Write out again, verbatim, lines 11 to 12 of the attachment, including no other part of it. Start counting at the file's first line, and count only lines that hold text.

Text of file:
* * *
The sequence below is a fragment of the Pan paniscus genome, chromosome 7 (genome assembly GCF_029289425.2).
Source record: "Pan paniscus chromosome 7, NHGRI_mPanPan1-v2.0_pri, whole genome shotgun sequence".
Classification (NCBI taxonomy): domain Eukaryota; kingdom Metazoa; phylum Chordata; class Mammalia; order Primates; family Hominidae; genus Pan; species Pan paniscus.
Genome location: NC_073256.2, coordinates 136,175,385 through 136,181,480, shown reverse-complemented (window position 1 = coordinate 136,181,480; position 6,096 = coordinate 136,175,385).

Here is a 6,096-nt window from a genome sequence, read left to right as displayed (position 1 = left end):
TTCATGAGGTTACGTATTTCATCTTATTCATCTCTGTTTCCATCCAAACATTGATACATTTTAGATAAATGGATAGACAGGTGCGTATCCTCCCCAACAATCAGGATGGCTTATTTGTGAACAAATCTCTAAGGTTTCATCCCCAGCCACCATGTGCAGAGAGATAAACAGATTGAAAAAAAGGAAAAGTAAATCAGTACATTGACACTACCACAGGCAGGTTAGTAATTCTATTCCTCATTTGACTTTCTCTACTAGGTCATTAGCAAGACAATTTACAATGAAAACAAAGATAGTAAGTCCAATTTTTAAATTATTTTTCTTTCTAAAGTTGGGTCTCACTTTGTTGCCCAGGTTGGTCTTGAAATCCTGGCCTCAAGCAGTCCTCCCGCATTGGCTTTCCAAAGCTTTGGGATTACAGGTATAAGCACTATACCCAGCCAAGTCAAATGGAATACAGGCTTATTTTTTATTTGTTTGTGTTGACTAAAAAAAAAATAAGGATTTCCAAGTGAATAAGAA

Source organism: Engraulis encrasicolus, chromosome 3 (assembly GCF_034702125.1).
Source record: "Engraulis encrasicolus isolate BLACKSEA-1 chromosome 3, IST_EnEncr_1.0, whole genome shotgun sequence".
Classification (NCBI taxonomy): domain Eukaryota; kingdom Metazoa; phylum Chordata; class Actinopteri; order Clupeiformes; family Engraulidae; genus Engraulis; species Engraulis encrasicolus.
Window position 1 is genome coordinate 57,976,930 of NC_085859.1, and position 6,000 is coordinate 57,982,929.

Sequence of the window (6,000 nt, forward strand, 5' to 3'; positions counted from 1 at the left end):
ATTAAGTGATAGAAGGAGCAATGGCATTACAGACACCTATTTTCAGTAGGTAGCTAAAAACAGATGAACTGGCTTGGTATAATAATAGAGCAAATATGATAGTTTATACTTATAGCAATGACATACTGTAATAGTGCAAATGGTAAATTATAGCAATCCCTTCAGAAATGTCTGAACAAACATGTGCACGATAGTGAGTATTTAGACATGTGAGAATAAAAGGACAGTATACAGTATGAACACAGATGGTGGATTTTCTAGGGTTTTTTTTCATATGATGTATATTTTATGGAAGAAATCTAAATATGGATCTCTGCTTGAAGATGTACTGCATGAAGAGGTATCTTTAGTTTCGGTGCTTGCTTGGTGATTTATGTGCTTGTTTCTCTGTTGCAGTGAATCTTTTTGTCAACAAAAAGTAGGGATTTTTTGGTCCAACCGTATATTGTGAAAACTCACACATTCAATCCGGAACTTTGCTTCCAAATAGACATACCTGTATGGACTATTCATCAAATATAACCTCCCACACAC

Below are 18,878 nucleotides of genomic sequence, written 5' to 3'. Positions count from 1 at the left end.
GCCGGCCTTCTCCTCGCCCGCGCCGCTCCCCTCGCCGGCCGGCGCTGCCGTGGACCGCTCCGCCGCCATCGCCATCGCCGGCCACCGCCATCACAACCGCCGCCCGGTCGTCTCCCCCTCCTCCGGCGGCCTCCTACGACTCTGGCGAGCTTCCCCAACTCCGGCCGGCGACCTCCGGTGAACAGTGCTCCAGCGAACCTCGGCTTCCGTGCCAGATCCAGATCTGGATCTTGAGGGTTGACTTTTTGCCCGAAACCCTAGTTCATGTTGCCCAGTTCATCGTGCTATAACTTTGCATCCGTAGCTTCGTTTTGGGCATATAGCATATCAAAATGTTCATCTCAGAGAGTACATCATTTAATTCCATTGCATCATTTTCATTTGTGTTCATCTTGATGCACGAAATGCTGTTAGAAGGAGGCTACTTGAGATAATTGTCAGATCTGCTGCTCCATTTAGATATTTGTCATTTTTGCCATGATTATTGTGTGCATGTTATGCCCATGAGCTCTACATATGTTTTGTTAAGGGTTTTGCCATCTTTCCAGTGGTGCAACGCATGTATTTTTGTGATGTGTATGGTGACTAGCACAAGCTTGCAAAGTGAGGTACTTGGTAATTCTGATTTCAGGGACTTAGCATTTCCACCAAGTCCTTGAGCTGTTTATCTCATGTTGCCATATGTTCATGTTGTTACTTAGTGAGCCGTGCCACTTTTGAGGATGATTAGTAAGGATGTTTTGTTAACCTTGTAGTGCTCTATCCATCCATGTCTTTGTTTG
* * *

Sequence of the window (6,000 nt, forward strand, 5' to 3'; positions counted from 1 at the left end):
ATTAAGTGATAGAAGGAGCAATGGCATTACAGACACCTATTTTCAGTAGGTAGCTAAAAACAGATGAACTGGCTTGGTATAATAATAGAGCAAATATGATAGTTTATACTTATAGCAATGACATACTGTAATAGTGCAAATGGTAAATTATAGCAATCCCTTCAGAAATGTCTGAACAAACATGTGCACGATAGTGAGTATTTAGACATGTGAGAATAAAAGGACAGTATACAGTATGAACACAGATGGTGGATTTTCTAGGGTTTTTTTTCATATGATGTATATTTTATGGAAGAAATCTAAATATGGATCTCTGCTTGAAGATGTACTGCATGAAGAGGTATCTTTAGTTTCGGTGCTTGCTTGGTGATTTATGTGCTTGTTTCTCTGTTGCAGTGAATCTTTTTGTCAACAAAAAGTAGGGATTTTTTGGTCCAACCGTATATTGTGAAAACTCACACATTCAATCCGGAACTTTGCTTCCAAATAGACATACCTGTATGGACTATTCATCAAATATAACCTCCCACACAC